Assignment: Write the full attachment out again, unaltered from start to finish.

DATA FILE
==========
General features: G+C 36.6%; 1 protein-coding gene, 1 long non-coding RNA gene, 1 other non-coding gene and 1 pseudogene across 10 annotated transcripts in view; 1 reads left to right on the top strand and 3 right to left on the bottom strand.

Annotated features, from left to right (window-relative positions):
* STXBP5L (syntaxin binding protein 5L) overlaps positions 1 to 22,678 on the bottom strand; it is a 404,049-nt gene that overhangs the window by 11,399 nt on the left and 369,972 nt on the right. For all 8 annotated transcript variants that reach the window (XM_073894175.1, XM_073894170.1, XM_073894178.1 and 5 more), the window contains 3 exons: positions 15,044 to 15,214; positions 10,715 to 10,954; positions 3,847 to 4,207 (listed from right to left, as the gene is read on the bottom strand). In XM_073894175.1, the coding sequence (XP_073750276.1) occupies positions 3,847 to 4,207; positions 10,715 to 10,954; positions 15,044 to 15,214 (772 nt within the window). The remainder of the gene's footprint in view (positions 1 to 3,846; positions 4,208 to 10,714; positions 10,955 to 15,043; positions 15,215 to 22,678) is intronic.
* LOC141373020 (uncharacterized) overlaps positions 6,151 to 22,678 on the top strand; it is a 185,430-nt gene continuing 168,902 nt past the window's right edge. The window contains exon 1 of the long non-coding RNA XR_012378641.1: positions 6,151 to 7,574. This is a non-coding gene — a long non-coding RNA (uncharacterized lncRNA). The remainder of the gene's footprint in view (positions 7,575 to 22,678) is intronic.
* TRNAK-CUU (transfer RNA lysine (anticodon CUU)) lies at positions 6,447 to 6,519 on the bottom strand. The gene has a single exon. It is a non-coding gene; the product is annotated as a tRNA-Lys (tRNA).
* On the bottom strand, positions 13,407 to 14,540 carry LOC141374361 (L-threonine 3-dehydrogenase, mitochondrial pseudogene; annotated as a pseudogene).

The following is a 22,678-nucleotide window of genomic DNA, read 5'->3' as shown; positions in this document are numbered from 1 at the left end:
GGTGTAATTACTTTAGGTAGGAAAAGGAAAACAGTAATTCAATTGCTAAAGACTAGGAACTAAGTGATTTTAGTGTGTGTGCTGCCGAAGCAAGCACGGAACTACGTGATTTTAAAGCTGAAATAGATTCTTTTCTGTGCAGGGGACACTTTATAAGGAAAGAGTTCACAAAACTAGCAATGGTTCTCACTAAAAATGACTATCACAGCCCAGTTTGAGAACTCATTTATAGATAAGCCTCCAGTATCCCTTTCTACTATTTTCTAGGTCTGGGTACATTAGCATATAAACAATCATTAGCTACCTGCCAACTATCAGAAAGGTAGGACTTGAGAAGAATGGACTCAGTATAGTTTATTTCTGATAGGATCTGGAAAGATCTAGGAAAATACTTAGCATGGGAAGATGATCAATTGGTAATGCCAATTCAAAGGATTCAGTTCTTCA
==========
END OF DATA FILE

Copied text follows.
General features: G+C 36.6%; 1 protein-coding gene, 1 long non-coding RNA gene, 1 other non-coding gene and 1 pseudogene across 10 annotated transcripts in view; 1 reads left to right on the top strand and 3 right to left on the bottom strand.

Annotated features, from left to right (window-relative positions):
* STXBP5L (syntaxin binding protein 5L) overlaps positions 1 to 22,678 on the bottom strand; it is a 404,049-nt gene that overhangs the window by 11,399 nt on the left and 369,972 nt on the right. For all 8 annotated transcript variants that reach the window (XM_073894175.1, XM_073894170.1, XM_073894178.1 and 5 more), the window contains 3 exons: positions 15,044 to 15,214; positions 10,715 to 10,954; positions 3,847 to 4,207 (listed from right to left, as the gene is read on the bottom strand). In XM_073894175.1, the coding sequence (XP_073750276.1) occupies positions 3,847 to 4,207; positions 10,715 to 10,954; positions 15,044 to 15,214 (772 nt within the window). The remainder of the gene's footprint in view (positions 1 to 3,846; positions 4,208 to 10,714; positions 10,955 to 15,043; positions 15,215 to 22,678) is intronic.
* LOC141373020 (uncharacterized) overlaps positions 6,151 to 22,678 on the top strand; it is a 185,430-nt gene continuing 168,902 nt past the window's right edge. The window contains exon 1 of the long non-coding RNA XR_012378641.1: positions 6,151 to 7,574. This is a non-coding gene — a long non-coding RNA (uncharacterized lncRNA). The remainder of the gene's footprint in view (positions 7,575 to 22,678) is intronic.
* TRNAK-CUU (transfer RNA lysine (anticodon CUU)) lies at positions 6,447 to 6,519 on the bottom strand. The gene has a single exon. It is a non-coding gene; the product is annotated as a tRNA-Lys (tRNA).
* On the bottom strand, positions 13,407 to 14,540 carry LOC141374361 (L-threonine 3-dehydrogenase, mitochondrial pseudogene; annotated as a pseudogene).

The following is a 22,678-nucleotide window of genomic DNA, read 5'->3' as shown; positions in this document are numbered from 1 at the left end:
GGTGTAATTACTTTAGGTAGGAAAAGGAAAACAGTAATTCAATTGCTAAAGACTAGGAACTAAGTGATTTTAGTGTGTGTGCTGCCGAAGCAAGCACGGAACTACGTGATTTTAAAGCTGAAATAGATTCTTTTCTGTGCAGGGGACACTTTATAAGGAAAGAGTTCACAAAACTAGCAATGGTTCTCACTAAAAATGACTATCACAGCCCAGTTTGAGAACTCATTTATAGATAAGCCTCCAGTATCCCTTTCTACTATTTTCTAGGTCTGGGTACATTAGCATATAAACAATCATTAGCTACCTGCCAACTATCAGAAAGGTAGGACTTGAGAAGAATGGACTCAGTATAGTTTATTTCTGATAGGATCTGGAAAGATCTAGGAAAATACTTAGCATGGGAAGATGATCAATTGGTAATGCCAATTCAAAGGATTCAGTTCTTCA